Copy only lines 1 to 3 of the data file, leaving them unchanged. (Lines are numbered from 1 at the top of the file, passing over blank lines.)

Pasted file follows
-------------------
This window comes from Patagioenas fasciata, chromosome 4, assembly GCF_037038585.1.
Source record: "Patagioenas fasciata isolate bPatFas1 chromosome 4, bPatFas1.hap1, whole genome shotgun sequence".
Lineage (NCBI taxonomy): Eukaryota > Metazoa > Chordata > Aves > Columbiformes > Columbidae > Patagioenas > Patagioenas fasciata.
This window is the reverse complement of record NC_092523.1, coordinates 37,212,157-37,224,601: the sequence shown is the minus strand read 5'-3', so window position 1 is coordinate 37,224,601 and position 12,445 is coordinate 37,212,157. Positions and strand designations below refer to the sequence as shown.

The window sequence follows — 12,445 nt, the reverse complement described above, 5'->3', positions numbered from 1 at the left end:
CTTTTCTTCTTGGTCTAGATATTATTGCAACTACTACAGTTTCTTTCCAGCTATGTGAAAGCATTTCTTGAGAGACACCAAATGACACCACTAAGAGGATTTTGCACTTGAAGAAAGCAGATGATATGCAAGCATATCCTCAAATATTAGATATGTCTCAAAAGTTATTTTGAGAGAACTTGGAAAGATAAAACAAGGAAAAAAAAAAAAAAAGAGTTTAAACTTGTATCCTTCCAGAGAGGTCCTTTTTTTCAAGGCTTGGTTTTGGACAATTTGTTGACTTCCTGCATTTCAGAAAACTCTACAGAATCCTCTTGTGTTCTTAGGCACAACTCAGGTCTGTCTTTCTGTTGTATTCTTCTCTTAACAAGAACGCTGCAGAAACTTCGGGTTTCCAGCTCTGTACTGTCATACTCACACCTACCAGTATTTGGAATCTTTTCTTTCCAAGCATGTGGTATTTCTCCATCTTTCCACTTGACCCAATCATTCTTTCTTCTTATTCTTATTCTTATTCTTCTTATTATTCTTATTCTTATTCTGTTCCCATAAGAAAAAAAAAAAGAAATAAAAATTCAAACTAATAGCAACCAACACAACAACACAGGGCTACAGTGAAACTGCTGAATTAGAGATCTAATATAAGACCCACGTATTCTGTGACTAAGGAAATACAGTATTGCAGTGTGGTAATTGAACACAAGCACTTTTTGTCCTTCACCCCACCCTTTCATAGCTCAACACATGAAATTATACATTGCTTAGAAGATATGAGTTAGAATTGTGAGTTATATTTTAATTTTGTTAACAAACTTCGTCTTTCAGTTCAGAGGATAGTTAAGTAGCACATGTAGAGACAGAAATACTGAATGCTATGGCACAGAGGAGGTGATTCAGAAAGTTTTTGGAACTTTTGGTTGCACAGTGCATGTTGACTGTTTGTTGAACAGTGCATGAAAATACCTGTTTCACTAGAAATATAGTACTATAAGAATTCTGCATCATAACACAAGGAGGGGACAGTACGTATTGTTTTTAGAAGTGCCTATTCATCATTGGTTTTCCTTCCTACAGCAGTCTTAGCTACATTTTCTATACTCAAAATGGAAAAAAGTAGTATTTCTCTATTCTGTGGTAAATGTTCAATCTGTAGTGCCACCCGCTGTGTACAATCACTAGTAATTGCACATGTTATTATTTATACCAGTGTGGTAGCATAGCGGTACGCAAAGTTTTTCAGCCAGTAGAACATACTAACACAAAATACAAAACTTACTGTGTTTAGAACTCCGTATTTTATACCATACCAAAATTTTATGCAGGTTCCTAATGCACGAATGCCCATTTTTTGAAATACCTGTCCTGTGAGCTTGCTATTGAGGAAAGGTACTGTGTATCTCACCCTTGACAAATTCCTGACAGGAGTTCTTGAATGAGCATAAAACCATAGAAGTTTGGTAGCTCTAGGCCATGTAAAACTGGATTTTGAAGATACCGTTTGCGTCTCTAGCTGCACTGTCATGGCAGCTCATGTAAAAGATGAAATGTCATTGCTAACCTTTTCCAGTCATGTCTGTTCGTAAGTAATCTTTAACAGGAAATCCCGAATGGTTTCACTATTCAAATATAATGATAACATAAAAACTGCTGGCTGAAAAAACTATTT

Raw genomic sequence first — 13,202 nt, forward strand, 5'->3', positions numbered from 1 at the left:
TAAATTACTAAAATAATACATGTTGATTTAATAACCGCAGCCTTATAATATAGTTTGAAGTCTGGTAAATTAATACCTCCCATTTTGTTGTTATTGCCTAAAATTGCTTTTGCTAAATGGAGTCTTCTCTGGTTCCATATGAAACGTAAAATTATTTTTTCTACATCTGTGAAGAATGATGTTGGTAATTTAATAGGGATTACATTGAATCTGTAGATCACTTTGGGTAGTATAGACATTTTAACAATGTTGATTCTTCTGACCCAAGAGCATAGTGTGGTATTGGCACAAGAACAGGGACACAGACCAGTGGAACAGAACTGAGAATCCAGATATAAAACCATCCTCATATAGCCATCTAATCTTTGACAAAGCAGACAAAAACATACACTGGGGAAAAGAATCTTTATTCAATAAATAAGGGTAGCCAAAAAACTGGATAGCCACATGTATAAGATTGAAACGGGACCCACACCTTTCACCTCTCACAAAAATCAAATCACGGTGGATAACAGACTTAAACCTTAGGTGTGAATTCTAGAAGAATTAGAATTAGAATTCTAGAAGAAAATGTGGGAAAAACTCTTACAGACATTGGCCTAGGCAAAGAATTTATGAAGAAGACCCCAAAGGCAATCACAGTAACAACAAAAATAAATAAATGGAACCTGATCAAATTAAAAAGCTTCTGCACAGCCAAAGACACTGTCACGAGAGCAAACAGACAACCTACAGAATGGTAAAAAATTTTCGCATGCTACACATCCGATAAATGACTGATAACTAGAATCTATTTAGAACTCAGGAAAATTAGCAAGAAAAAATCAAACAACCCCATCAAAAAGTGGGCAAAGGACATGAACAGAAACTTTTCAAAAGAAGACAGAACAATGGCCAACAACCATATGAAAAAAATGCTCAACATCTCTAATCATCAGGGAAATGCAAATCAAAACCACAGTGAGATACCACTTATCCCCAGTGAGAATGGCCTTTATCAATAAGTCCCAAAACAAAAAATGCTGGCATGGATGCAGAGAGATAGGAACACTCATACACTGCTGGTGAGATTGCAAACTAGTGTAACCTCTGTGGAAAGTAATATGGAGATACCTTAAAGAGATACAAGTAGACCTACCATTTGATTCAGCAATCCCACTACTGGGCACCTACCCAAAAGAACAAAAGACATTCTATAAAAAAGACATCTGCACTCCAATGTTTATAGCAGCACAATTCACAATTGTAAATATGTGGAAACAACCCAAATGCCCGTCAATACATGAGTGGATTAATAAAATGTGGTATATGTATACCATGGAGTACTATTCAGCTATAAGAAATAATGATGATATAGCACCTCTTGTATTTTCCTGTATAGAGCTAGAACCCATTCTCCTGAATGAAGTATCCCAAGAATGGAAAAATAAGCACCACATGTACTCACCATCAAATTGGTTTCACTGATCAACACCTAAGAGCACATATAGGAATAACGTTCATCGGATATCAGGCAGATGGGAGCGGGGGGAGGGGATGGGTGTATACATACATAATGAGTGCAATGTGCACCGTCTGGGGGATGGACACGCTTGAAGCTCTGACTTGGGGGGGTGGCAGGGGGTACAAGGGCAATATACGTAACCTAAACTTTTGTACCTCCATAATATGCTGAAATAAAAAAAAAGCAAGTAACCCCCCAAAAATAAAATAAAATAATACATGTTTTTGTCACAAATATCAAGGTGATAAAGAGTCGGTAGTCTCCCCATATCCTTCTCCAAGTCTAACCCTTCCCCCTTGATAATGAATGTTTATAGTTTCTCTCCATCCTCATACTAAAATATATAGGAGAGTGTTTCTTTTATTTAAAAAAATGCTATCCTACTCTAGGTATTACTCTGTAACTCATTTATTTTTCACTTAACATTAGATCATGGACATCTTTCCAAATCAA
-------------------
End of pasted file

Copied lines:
This window comes from Patagioenas fasciata, chromosome 4, assembly GCF_037038585.1.
Source record: "Patagioenas fasciata isolate bPatFas1 chromosome 4, bPatFas1.hap1, whole genome shotgun sequence".
Lineage (NCBI taxonomy): Eukaryota > Metazoa > Chordata > Aves > Columbiformes > Columbidae > Patagioenas > Patagioenas fasciata.